Is there some kind of replicable method that we can use to get to the state of euphoria? Anecdotally, like I said, at the beginning, I had more luck, so to speak, experiencing it when I raced in high school, when I was a more inexperienced runner. I don't know that I experience it as often now that I've been at it for a long, long time. And the kind of anecdotal evidence that my teammates also seem to back up my thoughts on that.
However, the research that's - about runner's high, suggests that there is another method that may be more apt to produce this effect. Professor Paul O’ Sierra at Skidmore College actually suggests that there's a method we can use to reliably replicate that runner's high in various people. He suggests that a longer duration of exercise is going to be more likely to produce a runner's high than something short. Which is, strictly speaking, the exact opposite of my anecdotal evidence. However, we don't really want anecdotal evidence when we're trying to figure out the science of something, we want something repeatable and testable.
So, what Professor O’ Sierra says is that durations of up to two hours seem to be the most likely to produce the runner's high effect. Now, he does go on to say that people who are doing some kind of endurance activity for an hour also have some semblance of repeatable effect in producing this runner’s high. Now, it isn't just go out for, you know, an hour long walk and you’ll get a runner's high.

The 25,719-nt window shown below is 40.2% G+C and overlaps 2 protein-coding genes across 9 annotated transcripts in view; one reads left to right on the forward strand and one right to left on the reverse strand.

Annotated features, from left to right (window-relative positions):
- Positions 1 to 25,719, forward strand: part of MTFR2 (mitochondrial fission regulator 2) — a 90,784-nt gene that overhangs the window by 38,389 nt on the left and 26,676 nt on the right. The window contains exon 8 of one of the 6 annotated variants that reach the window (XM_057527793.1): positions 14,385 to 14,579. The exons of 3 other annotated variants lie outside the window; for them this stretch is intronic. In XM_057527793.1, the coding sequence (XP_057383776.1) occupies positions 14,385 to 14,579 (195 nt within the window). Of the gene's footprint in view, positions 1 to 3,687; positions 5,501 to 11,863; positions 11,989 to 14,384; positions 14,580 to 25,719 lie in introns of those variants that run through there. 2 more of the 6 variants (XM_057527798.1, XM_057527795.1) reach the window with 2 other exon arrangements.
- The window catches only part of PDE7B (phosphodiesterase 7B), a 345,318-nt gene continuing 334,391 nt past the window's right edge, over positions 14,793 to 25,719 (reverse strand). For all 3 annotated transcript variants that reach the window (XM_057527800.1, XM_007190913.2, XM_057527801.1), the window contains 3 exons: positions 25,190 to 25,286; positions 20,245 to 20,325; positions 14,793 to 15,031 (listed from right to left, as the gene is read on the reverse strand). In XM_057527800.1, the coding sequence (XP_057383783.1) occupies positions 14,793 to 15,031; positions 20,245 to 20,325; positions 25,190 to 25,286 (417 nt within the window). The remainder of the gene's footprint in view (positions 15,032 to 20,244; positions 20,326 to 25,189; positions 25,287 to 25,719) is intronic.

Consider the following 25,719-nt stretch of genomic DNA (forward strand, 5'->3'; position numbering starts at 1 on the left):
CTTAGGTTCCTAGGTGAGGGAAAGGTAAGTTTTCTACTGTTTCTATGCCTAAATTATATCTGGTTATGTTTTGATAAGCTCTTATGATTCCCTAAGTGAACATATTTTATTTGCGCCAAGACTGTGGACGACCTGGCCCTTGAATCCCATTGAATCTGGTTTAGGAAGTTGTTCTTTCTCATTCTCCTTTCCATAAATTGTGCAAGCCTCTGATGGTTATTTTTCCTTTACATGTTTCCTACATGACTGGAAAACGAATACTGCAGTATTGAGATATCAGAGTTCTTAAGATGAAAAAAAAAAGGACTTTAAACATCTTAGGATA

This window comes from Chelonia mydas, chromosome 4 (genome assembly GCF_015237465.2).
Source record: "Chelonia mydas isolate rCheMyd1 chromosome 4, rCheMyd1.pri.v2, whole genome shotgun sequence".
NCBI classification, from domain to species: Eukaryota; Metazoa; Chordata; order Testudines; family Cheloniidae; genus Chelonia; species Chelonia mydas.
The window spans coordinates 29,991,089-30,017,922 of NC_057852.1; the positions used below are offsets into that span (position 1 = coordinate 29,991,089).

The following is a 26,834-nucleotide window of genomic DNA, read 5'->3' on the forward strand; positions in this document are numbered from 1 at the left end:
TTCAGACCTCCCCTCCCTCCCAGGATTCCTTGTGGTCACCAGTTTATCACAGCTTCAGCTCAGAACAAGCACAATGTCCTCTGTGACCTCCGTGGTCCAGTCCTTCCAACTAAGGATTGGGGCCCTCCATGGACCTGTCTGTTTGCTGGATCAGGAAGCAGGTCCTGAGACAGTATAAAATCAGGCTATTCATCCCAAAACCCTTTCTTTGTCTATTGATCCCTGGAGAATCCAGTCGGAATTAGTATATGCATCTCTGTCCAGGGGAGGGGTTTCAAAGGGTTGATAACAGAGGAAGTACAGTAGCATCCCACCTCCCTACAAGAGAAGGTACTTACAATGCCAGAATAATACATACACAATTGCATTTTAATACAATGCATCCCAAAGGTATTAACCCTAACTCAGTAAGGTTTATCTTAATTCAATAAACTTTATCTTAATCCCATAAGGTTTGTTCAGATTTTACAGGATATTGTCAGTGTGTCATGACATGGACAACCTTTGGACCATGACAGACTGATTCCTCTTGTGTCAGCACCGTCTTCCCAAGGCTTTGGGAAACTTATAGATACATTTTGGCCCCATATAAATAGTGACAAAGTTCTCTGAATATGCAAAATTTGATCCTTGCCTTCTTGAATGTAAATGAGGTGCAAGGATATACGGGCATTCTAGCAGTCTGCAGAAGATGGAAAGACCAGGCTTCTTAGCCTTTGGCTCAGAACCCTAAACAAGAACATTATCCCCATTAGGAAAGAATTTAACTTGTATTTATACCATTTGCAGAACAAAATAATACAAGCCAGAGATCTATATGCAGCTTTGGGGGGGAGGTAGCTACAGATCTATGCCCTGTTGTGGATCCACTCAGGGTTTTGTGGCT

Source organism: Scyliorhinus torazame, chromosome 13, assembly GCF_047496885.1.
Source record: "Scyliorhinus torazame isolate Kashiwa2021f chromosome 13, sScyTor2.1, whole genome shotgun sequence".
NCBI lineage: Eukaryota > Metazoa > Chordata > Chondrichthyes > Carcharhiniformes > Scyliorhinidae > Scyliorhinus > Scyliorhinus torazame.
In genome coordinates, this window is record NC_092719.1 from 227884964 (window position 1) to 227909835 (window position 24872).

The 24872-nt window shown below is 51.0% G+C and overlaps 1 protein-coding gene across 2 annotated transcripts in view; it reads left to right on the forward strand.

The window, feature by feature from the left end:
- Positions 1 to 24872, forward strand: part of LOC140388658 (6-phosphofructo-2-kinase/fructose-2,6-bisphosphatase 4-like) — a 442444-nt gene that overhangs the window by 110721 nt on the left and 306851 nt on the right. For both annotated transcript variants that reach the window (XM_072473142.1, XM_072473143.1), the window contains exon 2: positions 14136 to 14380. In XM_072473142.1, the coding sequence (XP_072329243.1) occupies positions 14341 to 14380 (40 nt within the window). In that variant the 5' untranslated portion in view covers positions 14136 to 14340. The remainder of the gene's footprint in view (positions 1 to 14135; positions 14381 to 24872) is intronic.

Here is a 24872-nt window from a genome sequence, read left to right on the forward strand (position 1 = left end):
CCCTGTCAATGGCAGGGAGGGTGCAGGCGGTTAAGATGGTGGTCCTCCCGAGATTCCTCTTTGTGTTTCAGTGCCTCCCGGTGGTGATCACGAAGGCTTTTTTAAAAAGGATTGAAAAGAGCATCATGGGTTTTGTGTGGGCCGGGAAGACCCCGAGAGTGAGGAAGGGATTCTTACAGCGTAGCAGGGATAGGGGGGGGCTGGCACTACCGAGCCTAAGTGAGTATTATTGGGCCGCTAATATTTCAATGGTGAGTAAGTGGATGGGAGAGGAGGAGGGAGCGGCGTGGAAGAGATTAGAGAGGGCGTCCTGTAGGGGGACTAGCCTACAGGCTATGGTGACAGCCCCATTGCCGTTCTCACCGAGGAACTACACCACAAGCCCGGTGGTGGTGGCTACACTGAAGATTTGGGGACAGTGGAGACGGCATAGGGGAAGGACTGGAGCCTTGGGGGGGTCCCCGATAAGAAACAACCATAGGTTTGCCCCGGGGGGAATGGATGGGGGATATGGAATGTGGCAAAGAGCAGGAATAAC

And it isn't just okay, go, you know, hit the streets as hard as you absolutely can. He suggests a moderate amount of exercise for that duration. So, like a six out of 10 kind of effort for a long period of time. This means that somebody that's new to running, is probably going to be less likely to experience a high than somebody who's more experienced.
Now, one thing I've done about as far as my own personal experiences, I may be almost immune or at a new base level of experience because of the amount of time that I work out. Our body has this nice ability to adapt to a new set of circumstances as a baseline. So, for instance, if you figured out how to be happier in life or your mood is improved, eventually, that will become the new baseline versus where you were before.
So, you don't always feel happy. Same thing for this, again, this is my opinion, is that because I've worked out for such long periods of time for so long, I almost think of it as a steady state. It's something that I experienced all the time. So, I don't necessarily get that euphoria any longer.
But on the opposite side, when I take a taper week or during the time I take off between seasons. Usually about week two, I noticed that I don't feel as good and I think that's coming off of having all of those good feelings from the endorphins that are you know, penetrating my brain for longer periods of time and then possibly, from some of those endocannabinoids or the natural opioids that our brains produce.
So, I'm curious if you've ever had a runner's high, leave me a comment below, tell me your story. Tell me how you’ve had runner's high and let me know what's your anecdotal evidence, what's your experience? I'll see you on the next episode of this show, also called Runners High.